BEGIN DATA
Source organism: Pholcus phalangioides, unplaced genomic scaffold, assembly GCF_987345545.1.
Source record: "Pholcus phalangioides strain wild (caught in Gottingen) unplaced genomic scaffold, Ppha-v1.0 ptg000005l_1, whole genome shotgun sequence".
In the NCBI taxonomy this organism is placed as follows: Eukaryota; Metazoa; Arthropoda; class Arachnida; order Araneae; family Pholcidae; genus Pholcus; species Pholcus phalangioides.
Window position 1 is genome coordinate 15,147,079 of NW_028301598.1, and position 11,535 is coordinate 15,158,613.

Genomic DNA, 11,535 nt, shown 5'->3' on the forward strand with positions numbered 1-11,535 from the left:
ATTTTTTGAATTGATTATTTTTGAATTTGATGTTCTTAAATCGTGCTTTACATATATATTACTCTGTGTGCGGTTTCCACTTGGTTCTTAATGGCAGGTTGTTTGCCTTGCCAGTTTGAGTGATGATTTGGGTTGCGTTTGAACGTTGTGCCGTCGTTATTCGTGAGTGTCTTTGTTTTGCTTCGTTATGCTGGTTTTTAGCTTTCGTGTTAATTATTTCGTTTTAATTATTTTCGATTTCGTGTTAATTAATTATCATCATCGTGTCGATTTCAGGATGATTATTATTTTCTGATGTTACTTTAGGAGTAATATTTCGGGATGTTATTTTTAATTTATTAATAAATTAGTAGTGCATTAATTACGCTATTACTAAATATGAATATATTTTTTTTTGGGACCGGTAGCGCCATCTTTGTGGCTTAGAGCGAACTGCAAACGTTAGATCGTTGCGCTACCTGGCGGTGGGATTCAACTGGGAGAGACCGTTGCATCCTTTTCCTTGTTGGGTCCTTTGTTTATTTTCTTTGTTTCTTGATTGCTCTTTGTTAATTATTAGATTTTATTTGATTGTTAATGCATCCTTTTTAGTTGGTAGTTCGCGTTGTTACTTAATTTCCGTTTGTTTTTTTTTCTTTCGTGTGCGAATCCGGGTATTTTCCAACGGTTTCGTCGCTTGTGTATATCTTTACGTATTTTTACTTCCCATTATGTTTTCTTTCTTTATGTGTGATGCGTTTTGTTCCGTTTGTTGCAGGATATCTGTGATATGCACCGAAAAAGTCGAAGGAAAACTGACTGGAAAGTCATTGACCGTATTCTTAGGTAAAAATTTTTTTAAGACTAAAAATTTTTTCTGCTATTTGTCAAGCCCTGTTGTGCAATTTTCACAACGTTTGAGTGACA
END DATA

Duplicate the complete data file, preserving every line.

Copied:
Source organism: Pholcus phalangioides, unplaced genomic scaffold, assembly GCF_987345545.1.
Source record: "Pholcus phalangioides strain wild (caught in Gottingen) unplaced genomic scaffold, Ppha-v1.0 ptg000005l_1, whole genome shotgun sequence".
In the NCBI taxonomy this organism is placed as follows: Eukaryota; Metazoa; Arthropoda; class Arachnida; order Araneae; family Pholcidae; genus Pholcus; species Pholcus phalangioides.
Window position 1 is genome coordinate 15,147,079 of NW_028301598.1, and position 11,535 is coordinate 15,158,613.

Genomic DNA, 11,535 nt, shown 5'->3' on the forward strand with positions numbered 1-11,535 from the left:
ATTTTTTGAATTGATTATTTTTGAATTTGATGTTCTTAAATCGTGCTTTACATATATATTACTCTGTGTGCGGTTTCCACTTGGTTCTTAATGGCAGGTTGTTTGCCTTGCCAGTTTGAGTGATGATTTGGGTTGCGTTTGAACGTTGTGCCGTCGTTATTCGTGAGTGTCTTTGTTTTGCTTCGTTATGCTGGTTTTTAGCTTTCGTGTTAATTATTTCGTTTTAATTATTTTCGATTTCGTGTTAATTAATTATCATCATCGTGTCGATTTCAGGATGATTATTATTTTCTGATGTTACTTTAGGAGTAATATTTCGGGATGTTATTTTTAATTTATTAATAAATTAGTAGTGCATTAATTACGCTATTACTAAATATGAATATATTTTTTTTTGGGACCGGTAGCGCCATCTTTGTGGCTTAGAGCGAACTGCAAACGTTAGATCGTTGCGCTACCTGGCGGTGGGATTCAACTGGGAGAGACCGTTGCATCCTTTTCCTTGTTGGGTCCTTTGTTTATTTTCTTTGTTTCTTGATTGCTCTTTGTTAATTATTAGATTTTATTTGATTGTTAATGCATCCTTTTTAGTTGGTAGTTCGCGTTGTTACTTAATTTCCGTTTGTTTTTTTTTCTTTCGTGTGCGAATCCGGGTATTTTCCAACGGTTTCGTCGCTTGTGTATATCTTTACGTATTTTTACTTCCCATTATGTTTTCTTTCTTTATGTGTGATGCGTTTTGTTCCGTTTGTTGCAGGATATCTGTGATATGCACCGAAAAAGTCGAAGGAAAACTGACTGGAAAGTCATTGACCGTATTCTTAGGTAAAAATTTTTTTAAGACTAAAAATTTTTTCTGCTATTTGTCAAGCCCTGTTGTGCAATTTTCACAACGTTTGAGTGACA